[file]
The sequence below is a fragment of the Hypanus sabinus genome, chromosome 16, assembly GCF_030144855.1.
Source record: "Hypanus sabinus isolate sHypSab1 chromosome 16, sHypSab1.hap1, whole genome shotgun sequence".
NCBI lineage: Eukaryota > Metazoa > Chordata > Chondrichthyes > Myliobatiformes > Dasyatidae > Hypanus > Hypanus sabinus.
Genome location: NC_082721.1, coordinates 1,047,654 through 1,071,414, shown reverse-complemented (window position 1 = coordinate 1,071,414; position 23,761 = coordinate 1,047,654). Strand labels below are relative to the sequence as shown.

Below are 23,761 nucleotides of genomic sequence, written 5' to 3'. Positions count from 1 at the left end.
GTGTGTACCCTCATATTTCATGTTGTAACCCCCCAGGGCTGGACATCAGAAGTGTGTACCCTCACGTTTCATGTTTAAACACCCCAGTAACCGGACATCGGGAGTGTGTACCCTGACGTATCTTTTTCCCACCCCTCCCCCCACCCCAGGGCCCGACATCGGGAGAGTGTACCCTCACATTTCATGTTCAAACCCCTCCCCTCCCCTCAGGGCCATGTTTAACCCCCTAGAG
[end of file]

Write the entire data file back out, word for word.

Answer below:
The sequence below is a fragment of the Hypanus sabinus genome, chromosome 16, assembly GCF_030144855.1.
Source record: "Hypanus sabinus isolate sHypSab1 chromosome 16, sHypSab1.hap1, whole genome shotgun sequence".
NCBI lineage: Eukaryota > Metazoa > Chordata > Chondrichthyes > Myliobatiformes > Dasyatidae > Hypanus > Hypanus sabinus.
Genome location: NC_082721.1, coordinates 1,047,654 through 1,071,414, shown reverse-complemented (window position 1 = coordinate 1,071,414; position 23,761 = coordinate 1,047,654). Strand labels below are relative to the sequence as shown.

Below are 23,761 nucleotides of genomic sequence, written 5' to 3'. Positions count from 1 at the left end.
GTGTGTACCCTCATATTTCATGTTGTAACCCCCCAGGGCTGGACATCAGAAGTGTGTACCCTCACGTTTCATGTTTAAACACCCCAGTAACCGGACATCGGGAGTGTGTACCCTGACGTATCTTTTTCCCACCCCTCCCCCCACCCCAGGGCCCGACATCGGGAGAGTGTACCCTCACATTTCATGTTCAAACCCCTCCCCTCCCCTCAGGGCCATGTTTAACCCCCTAGAG